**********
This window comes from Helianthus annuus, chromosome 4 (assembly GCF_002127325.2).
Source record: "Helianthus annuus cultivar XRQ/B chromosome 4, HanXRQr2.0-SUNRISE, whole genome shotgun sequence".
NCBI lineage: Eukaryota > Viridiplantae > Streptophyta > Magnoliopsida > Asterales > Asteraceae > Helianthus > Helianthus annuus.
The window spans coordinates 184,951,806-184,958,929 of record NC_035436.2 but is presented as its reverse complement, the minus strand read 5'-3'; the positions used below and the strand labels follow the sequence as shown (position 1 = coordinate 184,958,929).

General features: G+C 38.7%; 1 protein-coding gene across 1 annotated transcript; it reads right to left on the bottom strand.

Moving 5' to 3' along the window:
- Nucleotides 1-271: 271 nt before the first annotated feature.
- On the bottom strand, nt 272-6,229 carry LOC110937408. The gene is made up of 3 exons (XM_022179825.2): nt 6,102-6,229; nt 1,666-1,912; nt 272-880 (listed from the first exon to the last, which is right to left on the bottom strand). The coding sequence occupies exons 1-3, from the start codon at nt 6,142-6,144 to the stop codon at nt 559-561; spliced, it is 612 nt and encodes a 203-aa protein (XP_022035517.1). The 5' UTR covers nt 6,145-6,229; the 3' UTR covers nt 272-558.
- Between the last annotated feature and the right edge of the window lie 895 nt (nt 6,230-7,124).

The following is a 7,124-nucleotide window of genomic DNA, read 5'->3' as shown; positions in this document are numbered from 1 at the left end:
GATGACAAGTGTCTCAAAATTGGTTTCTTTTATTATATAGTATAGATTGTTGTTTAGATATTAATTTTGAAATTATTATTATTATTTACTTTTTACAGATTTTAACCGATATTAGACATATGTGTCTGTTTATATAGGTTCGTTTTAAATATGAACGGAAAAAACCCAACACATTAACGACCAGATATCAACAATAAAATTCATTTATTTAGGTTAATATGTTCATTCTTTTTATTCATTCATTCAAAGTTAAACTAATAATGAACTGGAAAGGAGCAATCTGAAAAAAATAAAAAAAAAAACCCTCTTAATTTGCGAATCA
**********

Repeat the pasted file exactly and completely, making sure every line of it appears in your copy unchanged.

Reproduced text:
This window comes from Helianthus annuus, chromosome 4 (assembly GCF_002127325.2).
Source record: "Helianthus annuus cultivar XRQ/B chromosome 4, HanXRQr2.0-SUNRISE, whole genome shotgun sequence".
NCBI lineage: Eukaryota > Viridiplantae > Streptophyta > Magnoliopsida > Asterales > Asteraceae > Helianthus > Helianthus annuus.
The window spans coordinates 184,951,806-184,958,929 of record NC_035436.2 but is presented as its reverse complement, the minus strand read 5'-3'; the positions used below and the strand labels follow the sequence as shown (position 1 = coordinate 184,958,929).

General features: G+C 38.7%; 1 protein-coding gene across 1 annotated transcript; it reads right to left on the bottom strand.

Moving 5' to 3' along the window:
- Nucleotides 1-271: 271 nt before the first annotated feature.
- On the bottom strand, nt 272-6,229 carry LOC110937408. The gene is made up of 3 exons (XM_022179825.2): nt 6,102-6,229; nt 1,666-1,912; nt 272-880 (listed from the first exon to the last, which is right to left on the bottom strand). The coding sequence occupies exons 1-3, from the start codon at nt 6,142-6,144 to the stop codon at nt 559-561; spliced, it is 612 nt and encodes a 203-aa protein (XP_022035517.1). The 5' UTR covers nt 6,145-6,229; the 3' UTR covers nt 272-558.
- Between the last annotated feature and the right edge of the window lie 895 nt (nt 6,230-7,124).

The following is a 7,124-nucleotide window of genomic DNA, read 5'->3' as shown; positions in this document are numbered from 1 at the left end:
GATGACAAGTGTCTCAAAATTGGTTTCTTTTATTATATAGTATAGATTGTTGTTTAGATATTAATTTTGAAATTATTATTATTATTTACTTTTTACAGATTTTAACCGATATTAGACATATGTGTCTGTTTATATAGGTTCGTTTTAAATATGAACGGAAAAAACCCAACACATTAACGACCAGATATCAACAATAAAATTCATTTATTTAGGTTAATATGTTCATTCTTTTTATTCATTCATTCAAAGTTAAACTAATAATGAACTGGAAAGGAGCAATCTGAAAAAAATAAAAAAAAAAACCCTCTTAATTTGCGAATCA